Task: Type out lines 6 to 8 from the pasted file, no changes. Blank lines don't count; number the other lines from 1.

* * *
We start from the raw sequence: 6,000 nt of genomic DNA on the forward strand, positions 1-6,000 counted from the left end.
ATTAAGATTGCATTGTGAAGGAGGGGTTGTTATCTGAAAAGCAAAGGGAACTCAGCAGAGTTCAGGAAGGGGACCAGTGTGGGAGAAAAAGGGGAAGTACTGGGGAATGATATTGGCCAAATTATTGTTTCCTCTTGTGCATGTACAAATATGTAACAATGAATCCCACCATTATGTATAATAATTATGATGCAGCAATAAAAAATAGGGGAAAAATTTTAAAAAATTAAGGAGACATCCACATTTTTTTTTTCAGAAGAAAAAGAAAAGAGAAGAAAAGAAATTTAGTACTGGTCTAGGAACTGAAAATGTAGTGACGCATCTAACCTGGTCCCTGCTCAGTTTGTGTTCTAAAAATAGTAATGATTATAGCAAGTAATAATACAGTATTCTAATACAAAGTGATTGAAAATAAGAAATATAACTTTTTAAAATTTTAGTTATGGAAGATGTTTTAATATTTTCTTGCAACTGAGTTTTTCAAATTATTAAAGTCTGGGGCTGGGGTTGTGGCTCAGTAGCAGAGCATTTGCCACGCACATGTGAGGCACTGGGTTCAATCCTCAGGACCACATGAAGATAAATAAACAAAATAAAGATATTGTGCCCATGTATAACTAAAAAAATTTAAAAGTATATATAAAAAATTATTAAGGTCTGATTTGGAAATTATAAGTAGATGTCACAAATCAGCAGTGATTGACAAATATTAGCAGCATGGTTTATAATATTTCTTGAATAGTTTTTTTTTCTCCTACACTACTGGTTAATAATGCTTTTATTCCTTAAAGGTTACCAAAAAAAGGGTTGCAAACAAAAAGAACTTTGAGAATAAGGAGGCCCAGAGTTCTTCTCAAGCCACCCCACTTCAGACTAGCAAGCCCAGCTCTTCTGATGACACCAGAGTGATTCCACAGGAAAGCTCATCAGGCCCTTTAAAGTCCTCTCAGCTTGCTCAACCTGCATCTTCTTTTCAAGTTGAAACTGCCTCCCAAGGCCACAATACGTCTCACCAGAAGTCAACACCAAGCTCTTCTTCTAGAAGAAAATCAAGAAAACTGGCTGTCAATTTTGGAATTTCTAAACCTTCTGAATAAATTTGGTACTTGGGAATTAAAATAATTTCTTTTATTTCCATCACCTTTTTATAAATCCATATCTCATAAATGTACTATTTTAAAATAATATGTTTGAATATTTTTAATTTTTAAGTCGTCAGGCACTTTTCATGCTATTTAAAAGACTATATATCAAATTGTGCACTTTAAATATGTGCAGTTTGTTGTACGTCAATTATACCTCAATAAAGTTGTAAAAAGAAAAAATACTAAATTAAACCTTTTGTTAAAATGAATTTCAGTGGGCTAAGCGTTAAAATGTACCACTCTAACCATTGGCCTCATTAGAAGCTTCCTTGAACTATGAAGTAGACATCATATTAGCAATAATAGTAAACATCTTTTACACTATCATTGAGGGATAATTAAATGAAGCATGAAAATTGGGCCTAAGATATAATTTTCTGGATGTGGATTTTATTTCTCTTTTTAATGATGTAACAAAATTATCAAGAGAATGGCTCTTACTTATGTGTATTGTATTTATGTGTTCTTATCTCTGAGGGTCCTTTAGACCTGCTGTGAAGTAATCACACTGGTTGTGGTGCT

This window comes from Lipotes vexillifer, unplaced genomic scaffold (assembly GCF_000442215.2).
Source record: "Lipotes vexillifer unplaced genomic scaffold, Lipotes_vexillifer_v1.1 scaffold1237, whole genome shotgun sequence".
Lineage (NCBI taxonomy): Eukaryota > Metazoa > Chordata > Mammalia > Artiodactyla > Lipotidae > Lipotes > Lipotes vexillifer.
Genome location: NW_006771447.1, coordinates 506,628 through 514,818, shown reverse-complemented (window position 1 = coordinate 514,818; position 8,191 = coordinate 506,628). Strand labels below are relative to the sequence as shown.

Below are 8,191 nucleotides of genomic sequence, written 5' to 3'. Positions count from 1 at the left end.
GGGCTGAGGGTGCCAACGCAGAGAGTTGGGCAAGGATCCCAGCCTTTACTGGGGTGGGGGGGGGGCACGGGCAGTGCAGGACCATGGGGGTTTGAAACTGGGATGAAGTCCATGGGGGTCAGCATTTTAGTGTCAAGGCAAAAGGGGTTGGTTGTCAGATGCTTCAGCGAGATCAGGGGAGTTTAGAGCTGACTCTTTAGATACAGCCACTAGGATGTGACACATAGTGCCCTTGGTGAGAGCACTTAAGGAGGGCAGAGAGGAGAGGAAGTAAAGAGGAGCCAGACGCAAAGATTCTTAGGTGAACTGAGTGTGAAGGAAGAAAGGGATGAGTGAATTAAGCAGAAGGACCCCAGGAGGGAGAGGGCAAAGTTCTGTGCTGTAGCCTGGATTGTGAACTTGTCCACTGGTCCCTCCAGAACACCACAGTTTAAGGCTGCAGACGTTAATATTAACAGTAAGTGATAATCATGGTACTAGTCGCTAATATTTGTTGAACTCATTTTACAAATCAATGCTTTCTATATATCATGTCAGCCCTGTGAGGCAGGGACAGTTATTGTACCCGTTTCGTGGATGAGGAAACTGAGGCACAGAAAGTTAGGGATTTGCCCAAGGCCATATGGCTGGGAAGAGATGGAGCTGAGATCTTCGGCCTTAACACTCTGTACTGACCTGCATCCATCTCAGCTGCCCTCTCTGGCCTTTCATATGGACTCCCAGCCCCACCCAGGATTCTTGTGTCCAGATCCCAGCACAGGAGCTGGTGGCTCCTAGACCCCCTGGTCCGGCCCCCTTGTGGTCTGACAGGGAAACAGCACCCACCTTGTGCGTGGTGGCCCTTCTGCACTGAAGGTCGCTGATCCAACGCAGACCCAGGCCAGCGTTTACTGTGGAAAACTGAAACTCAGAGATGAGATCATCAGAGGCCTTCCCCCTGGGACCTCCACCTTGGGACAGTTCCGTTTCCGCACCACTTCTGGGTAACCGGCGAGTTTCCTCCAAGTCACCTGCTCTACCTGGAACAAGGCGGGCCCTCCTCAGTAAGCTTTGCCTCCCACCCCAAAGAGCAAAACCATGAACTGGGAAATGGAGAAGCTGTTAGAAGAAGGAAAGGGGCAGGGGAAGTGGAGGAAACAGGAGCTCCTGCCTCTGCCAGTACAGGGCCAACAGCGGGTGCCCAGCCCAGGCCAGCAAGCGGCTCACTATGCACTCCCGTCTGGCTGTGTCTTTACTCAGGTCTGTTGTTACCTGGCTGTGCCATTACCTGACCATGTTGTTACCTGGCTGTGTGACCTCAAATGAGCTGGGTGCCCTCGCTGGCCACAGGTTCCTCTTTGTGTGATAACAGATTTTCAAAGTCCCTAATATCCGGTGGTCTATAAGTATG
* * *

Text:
Genome location: NW_006771447.1, coordinates 506,628 through 514,818, shown reverse-complemented (window position 1 = coordinate 514,818; position 8,191 = coordinate 506,628). Strand labels below are relative to the sequence as shown.

Below are 8,191 nucleotides of genomic sequence, written 5' to 3'. Positions count from 1 at the left end.
GGGCTGAGGGTGCCAACGCAGAGAGTTGGGCAAGGATCCCAGCCTTTACTGGGGTGGGGGGGGGGCACGGGCAGTGCAGGACCATGGGGGTTTGAAACTGGGATGAAGTCCATGGGGGTCAGCATTTTAGTGTCAAGGCAAAAGGGGTTGGTTGTCAGATGCTTCAGCGAGATCAGGGGAGTTTAGAGCTGACTCTTTAGATACAGCCACTAGGATGTGACACATAGTGCCCTTGGTGAGAGCACTTAAGGAGGGCAGAGAGGAGAGGAAGTAAAGAGGAGCCAGACGCAAAGATTCTTAGGTGAACTGAGTGTGAAGGAAGAAAGGGATGAGTGAATTAAGCAGAAGGACCCCAGGAGGGAGAGGGCAAAGTTCTGTGCTGTAGCCTGGATTGTGAACTTGTCCACTGGTCCCTCCAGAACACCACAGTTTAAGGCTGCAGACGTTAATATTAACAGTAAGTGATAATCATGGTACTAGTCGCTAATATTTGTTGAACTCATTTTACAAATCAATGCTTTCTATATATCATGTCAGCCCTGTGAGGCAGGGACAGTTATTGTACCCGTTTCGTGGATGAGGAAACTGAGGCACAGAAAGTTAGGGATTTGCCCAAGGCCATATGGCTGGGAAGAGATGGAGCTGAGATCTTCGGCCTTAACACTCTGTACTGACCTGCATCCATCTCAGCTGCCCTCTCTGGCCTTTCATATGGACTCCCAGCCCCACCCAGGATTCTTGTGTCCAGATCCCAGCACAGGAGCTGGTGGCTCCTAGACCCCCTGGTCCGGCCCCCTTGTGGTCTGACAGGGAAACAGCACCCACCTTGTGCGTGGTGGCCCTTCTGCACTGAAGGTCGCTGATCCAACGCAGACCCAGGCCAGCGTTTACTGTGGAAAACTGAAACTCAGAGATGAGATCATCAGAGGCCTTCCCCCTGGGACCTCCACCTTGGGACAGTTCCGTTTCCGCACCACTTCTGGGTAACCGGCGAGTTTCCTCCAAGTCACCTGCTCTACCTGGAACAAGGCGGGCCCTCCTCAGTAAGCTTTGCCTCCCACCCCAAAGAGCAAAACCATGAACTGGGAAATGGAGAAGCTGTTAGAAGAAGGAAAGGGGCAGGGGAAGTGGAGGAAACAGGAGCTCCTGCCTCTGCCAGTACAGGGCCAACAGCGGGTGCCCAGCCCAGGCCAGCAAGCGGCTCACTATGCACTCCCGTCTGGCTGTGTCTTTACTCAGGTCTGTTGTTACCTGGCTGTGCCATTACCTGACCATGTTGTTACCTGGCTGTGTGACCTCAAATGAGCTGGGTGCCCTCGCTGGCCACAGGTTCCTCTTTGTGTGATAACAGATTTTCAAAGTCCCTAATATCCGGTGGTCTATAAGTATG